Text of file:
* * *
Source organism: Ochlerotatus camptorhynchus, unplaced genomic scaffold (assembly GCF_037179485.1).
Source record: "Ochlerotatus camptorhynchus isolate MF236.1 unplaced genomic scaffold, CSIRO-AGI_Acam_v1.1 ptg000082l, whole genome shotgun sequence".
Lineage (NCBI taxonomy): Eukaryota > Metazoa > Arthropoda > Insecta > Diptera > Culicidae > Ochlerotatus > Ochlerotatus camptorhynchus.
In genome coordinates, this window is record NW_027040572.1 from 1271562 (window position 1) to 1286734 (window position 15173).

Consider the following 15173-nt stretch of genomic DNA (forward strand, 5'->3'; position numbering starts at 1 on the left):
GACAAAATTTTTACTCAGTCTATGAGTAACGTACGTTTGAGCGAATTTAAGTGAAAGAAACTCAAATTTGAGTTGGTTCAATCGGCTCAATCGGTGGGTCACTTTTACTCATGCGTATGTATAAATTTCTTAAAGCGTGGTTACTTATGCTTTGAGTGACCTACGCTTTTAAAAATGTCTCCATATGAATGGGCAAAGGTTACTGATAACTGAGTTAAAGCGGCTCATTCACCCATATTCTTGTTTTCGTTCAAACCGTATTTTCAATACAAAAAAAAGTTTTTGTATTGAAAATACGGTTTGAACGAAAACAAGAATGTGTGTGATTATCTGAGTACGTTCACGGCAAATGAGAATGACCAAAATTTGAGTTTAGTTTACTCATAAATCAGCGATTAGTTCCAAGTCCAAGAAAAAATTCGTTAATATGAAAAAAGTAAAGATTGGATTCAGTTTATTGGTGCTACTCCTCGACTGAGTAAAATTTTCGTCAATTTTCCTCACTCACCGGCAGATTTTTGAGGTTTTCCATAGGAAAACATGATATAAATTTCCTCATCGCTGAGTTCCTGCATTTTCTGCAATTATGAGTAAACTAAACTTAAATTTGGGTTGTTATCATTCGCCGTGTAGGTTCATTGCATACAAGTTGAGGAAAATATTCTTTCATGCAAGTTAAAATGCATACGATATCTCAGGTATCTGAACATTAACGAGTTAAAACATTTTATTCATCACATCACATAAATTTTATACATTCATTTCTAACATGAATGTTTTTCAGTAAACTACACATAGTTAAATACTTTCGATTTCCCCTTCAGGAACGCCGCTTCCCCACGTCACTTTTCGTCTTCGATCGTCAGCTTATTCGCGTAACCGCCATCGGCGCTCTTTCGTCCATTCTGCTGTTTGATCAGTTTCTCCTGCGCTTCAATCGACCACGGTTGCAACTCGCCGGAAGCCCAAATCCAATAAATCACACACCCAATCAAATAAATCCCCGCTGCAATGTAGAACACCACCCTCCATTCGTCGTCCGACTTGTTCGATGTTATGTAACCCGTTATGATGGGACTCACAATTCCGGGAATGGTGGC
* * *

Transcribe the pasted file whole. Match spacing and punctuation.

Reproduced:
Source organism: Ochlerotatus camptorhynchus, unplaced genomic scaffold (assembly GCF_037179485.1).
Source record: "Ochlerotatus camptorhynchus isolate MF236.1 unplaced genomic scaffold, CSIRO-AGI_Acam_v1.1 ptg000082l, whole genome shotgun sequence".
Lineage (NCBI taxonomy): Eukaryota > Metazoa > Arthropoda > Insecta > Diptera > Culicidae > Ochlerotatus > Ochlerotatus camptorhynchus.
In genome coordinates, this window is record NW_027040572.1 from 1271562 (window position 1) to 1286734 (window position 15173).

Consider the following 15173-nt stretch of genomic DNA (forward strand, 5'->3'; position numbering starts at 1 on the left):
GACAAAATTTTTACTCAGTCTATGAGTAACGTACGTTTGAGCGAATTTAAGTGAAAGAAACTCAAATTTGAGTTGGTTCAATCGGCTCAATCGGTGGGTCACTTTTACTCATGCGTATGTATAAATTTCTTAAAGCGTGGTTACTTATGCTTTGAGTGACCTACGCTTTTAAAAATGTCTCCATATGAATGGGCAAAGGTTACTGATAACTGAGTTAAAGCGGCTCATTCACCCATATTCTTGTTTTCGTTCAAACCGTATTTTCAATACAAAAAAAAGTTTTTGTATTGAAAATACGGTTTGAACGAAAACAAGAATGTGTGTGATTATCTGAGTACGTTCACGGCAAATGAGAATGACCAAAATTTGAGTTTAGTTTACTCATAAATCAGCGATTAGTTCCAAGTCCAAGAAAAAATTCGTTAATATGAAAAAAGTAAAGATTGGATTCAGTTTATTGGTGCTACTCCTCGACTGAGTAAAATTTTCGTCAATTTTCCTCACTCACCGGCAGATTTTTGAGGTTTTCCATAGGAAAACATGATATAAATTTCCTCATCGCTGAGTTCCTGCATTTTCTGCAATTATGAGTAAACTAAACTTAAATTTGGGTTGTTATCATTCGCCGTGTAGGTTCATTGCATACAAGTTGAGGAAAATATTCTTTCATGCAAGTTAAAATGCATACGATATCTCAGGTATCTGAACATTAACGAGTTAAAACATTTTATTCATCACATCACATAAATTTTATACATTCATTTCTAACATGAATGTTTTTCAGTAAACTACACATAGTTAAATACTTTCGATTTCCCCTTCAGGAACGCCGCTTCCCCACGTCACTTTTCGTCTTCGATCGTCAGCTTATTCGCGTAACCGCCATCGGCGCTCTTTCGTCCATTCTGCTGTTTGATCAGTTTCTCCTGCGCTTCAATCGACCACGGTTGCAACTCGCCGGAAGCCCAAATCCAATAAATCACACACCCAATCAAATAAATCCCCGCTGCAATGTAGAACACCACCCTCCATTCGTCGTCCGACTTGTTCGATGTTATGTAACCCGTTATGATGGGACTCACAATTCCGGGAATGGTGGC